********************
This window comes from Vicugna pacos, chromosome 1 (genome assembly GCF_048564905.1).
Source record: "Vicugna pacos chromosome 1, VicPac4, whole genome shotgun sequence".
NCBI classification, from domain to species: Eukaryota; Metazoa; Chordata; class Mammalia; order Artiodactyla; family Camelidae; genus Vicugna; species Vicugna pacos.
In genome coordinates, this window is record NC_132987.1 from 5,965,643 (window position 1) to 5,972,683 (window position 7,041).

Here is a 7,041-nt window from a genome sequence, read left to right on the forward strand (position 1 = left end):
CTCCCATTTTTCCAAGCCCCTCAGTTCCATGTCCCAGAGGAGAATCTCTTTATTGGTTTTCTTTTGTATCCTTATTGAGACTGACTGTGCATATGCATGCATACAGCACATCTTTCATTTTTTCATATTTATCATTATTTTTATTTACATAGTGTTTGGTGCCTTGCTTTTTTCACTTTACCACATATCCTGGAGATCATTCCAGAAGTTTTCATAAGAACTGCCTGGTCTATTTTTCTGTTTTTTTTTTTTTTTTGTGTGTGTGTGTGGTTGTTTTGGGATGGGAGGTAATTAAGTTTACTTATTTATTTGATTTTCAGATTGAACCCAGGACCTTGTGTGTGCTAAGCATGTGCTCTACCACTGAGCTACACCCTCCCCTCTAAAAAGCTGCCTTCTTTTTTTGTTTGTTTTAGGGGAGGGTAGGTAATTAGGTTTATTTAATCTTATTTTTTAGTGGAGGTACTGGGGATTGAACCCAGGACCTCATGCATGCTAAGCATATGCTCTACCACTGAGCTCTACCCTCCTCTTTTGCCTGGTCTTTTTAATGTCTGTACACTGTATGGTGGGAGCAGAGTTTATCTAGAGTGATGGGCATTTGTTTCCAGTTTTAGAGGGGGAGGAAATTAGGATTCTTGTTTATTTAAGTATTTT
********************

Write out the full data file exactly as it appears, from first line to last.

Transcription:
This window comes from Vicugna pacos, chromosome 1 (genome assembly GCF_048564905.1).
Source record: "Vicugna pacos chromosome 1, VicPac4, whole genome shotgun sequence".
NCBI classification, from domain to species: Eukaryota; Metazoa; Chordata; class Mammalia; order Artiodactyla; family Camelidae; genus Vicugna; species Vicugna pacos.
In genome coordinates, this window is record NC_132987.1 from 5,965,643 (window position 1) to 5,972,683 (window position 7,041).

Here is a 7,041-nt window from a genome sequence, read left to right on the forward strand (position 1 = left end):
CTCCCATTTTTCCAAGCCCCTCAGTTCCATGTCCCAGAGGAGAATCTCTTTATTGGTTTTCTTTTGTATCCTTATTGAGACTGACTGTGCATATGCATGCATACAGCACATCTTTCATTTTTTCATATTTATCATTATTTTTATTTACATAGTGTTTGGTGCCTTGCTTTTTTCACTTTACCACATATCCTGGAGATCATTCCAGAAGTTTTCATAAGAACTGCCTGGTCTATTTTTCTGTTTTTTTTTTTTTTTTGTGTGTGTGTGTGGTTGTTTTGGGATGGGAGGTAATTAAGTTTACTTATTTATTTGATTTTCAGATTGAACCCAGGACCTTGTGTGTGCTAAGCATGTGCTCTACCACTGAGCTACACCCTCCCCTCTAAAAAGCTGCCTTCTTTTTTTGTTTGTTTTAGGGGAGGGTAGGTAATTAGGTTTATTTAATCTTATTTTTTAGTGGAGGTACTGGGGATTGAACCCAGGACCTCATGCATGCTAAGCATATGCTCTACCACTGAGCTCTACCCTCCTCTTTTGCCTGGTCTTTTTAATGTCTGTACACTGTATGGTGGGAGCAGAGTTTATCTAGAGTGATGGGCATTTGTTTCCAGTTTTAGAGGGGGAGGAAATTAGGATTCTTGTTTATTTAAGTATTTT